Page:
2.3. Real-Time RT-PCR

MSCs and MG63 were co-cultured in different proportions, and RNA was extracted from two cells by trizol (15596026, Invitrogen) at a specified time. The purity and concentration were measured by NanoDrop2000. Reverse transcription (ZR102, ZOMANBIO, China) was performed according to company recommendations. RT-PCR reactions consisted of 10 μl 2 × SYBR qPCR Mix (ZF102, ZOMANBIO, China), 1 µL of both 10 µM forward and reverse primers, 2 µL of cDNA, and 17 µL of H2O. The primer sequence details are shown in Table 1. The results were calculated via the 2−△△CT method.

2.4. Western Blot

After different proportions of MSC and MG63 were co-cultured to a predetermined time, the supernatant of the upper and lower chambers of the 6-well cell culture plate was aspirated, and cells were cleaned twice with PBS. A protein extraction kit (SD-001, Invent Biotechnologies, Inc, China) was used for protein extraction. Lysis buffer was added and spilled on the ice for 5 min. Then, the protein lysate was filtered through a centrifugal column and placed into a centrifuge for 10 minutes under the condition of 10000 rpm and 4°C, and the clear fluid in the collection tube is the protein. NanoDrop 2000 was used to measure protein concentration. After that, the protein was prepared with a 5x loading buffer in proportion, and the sample was performed using publishing protocols [16, 17] with antibodies directed against α-smooth muscle actin (α-SMA, ab5694, Abcam, Cambridge, UK), E-cadherin (ab212059, Abcam), N-cadherin (AF4039, Affinity), Slug (ab51772, Abcam), Snail (ab216347, Abcam), and Vimentin (ab92547, Abcam); the dilution of these antibodies was 1 : 1000, and β-actin (ab8227, Abcam) and GAPDH (ab9485, Abcam) ratio of these two antibodies was 1 : 100000.

2.5. Cell Migration Assay

In the control group, MG63 were seeded in a 6-well plate alone. In the co-culture group, MG63 were seeded in a lower layer of the 6-transwell plate, and MSCs were seeded in the upper layer of the 6-transwell plate in different proportions. Then, a scratch was made through the cell layer using a sterile micropipette tip, and in the co-culture group, the scratch was just made in the lower layer. Pictures of cell scratches were taken under a microscope at 0 h and 24 h after scribing. The cell migration ability was evaluated by measuring the change of scratch space distance. The data were analyzed with Image-Pro Plus 6.0.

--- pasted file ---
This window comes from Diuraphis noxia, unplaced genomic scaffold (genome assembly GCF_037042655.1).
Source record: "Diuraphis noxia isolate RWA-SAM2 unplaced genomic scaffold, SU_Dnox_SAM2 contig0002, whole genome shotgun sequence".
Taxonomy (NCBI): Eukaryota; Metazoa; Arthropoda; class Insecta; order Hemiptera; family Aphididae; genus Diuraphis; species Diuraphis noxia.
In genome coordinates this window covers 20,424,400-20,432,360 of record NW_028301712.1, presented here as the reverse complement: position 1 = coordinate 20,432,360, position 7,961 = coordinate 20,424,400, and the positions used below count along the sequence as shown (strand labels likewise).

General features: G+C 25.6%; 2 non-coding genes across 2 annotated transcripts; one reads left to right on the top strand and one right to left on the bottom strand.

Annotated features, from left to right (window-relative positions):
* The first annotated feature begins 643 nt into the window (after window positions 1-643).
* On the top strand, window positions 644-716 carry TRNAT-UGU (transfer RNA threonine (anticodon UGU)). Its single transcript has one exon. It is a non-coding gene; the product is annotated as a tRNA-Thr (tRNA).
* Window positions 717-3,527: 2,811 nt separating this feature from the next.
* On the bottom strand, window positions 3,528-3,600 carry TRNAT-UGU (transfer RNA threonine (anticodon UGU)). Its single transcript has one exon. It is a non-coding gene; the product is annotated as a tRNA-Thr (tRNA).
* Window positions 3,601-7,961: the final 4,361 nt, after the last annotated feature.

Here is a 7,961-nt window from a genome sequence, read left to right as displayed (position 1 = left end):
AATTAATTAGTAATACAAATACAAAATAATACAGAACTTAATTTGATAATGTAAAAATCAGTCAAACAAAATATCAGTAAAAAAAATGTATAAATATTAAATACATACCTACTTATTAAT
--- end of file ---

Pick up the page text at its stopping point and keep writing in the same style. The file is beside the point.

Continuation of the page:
2.6. Invasion Assay

The well plate was coated with 100 ml 5% matrix adhesive and placed in the incubator for 2 h. After blank culture for 12 h, MG63 was digested and suspended again, and the number of cells was determined; 150 ml cell suspension containing 80,000 cells was added to each chamber lined with matrix adhesive. In the control group, blank minimum essential medium (MEM) was used in the upper layer, and MEM containing 20% serum was used in the lower layer. In the experimental group, the upper layer was cultured with the blank medium of MSCs, and the lower layer was also cultured with MEM containing 20% serum. After 24 h of culture, the medium was discarded, the upper compartment was fixed in methanol solution for 10 min, and then stained in crystal violet (V5265, sigma) solution for 10 min. The cells on the membrane of the compartment were erased, and the cells under the membrane were left for observation under the microscope.

2.7. Immunofluorescence

Immunofluorescence staining was performed using published protocols with antibodies directed against E-ca/α-SMA at a concentration of 1 : 200 [18].

3. Results

3.1. MSCs Had No Effect on Proliferation of MG63 Cells

In order to test whether MSCs can promote tumor cell proliferation, we performed CCK-8 assay and detected proliferation-related indicators by PCR. The results of CCK-8 showed that MSCs had no effect on the proliferation of MG63. Then, we examined the changes of related gene measurements at 6 h (Figure 1(a)), 12 h (Figure 1(b)), and 24 h (Figure 1(c)) after co-culture. However, contrary to CCK-8 results, the results of qRT-PCR have shown that the expression levels of PCNA, cyclin D, Ki67, and β-catenin were different. After 6 h of co-culture, compared with the MG63 group, the differences of proliferating cell nuclear antigen (PCNA), cyclin D1 (CCND1), and catenin beta 1 (CTNNB1) in the two co-culture groups were not statistically significant (), while the expression of marker of proliferation Ki67 (MKI67) in the two co-culture groups was significantly downregulated compared with the MG63 group, which was statistically significant () (Figure 2(a)). After 12 h of co-culture, the expressions of PCNA and MKI67 in the group that cultured MSCs and MG63 at 1 : 2 and the expressions of CTNNB1 in the group where MSCs and MG63 were cultured in accordance with 1 : 1 had no statistical significance compared with that in the MG63 group (), while the rest had statistical significance () (Figure 2(b)). After 24 h of co-culture, CCND1 and CTNNB1 expressions in the MSCs and MG63 group cultured in accordance with 1 : 2 and MKI67 group cultured in accordance with 1 : 1 were not statistically significant compared with those of the MG63 group () (Figure 2(c)), while the rest were statistically significant (), and the specific reasons still need to be further explored.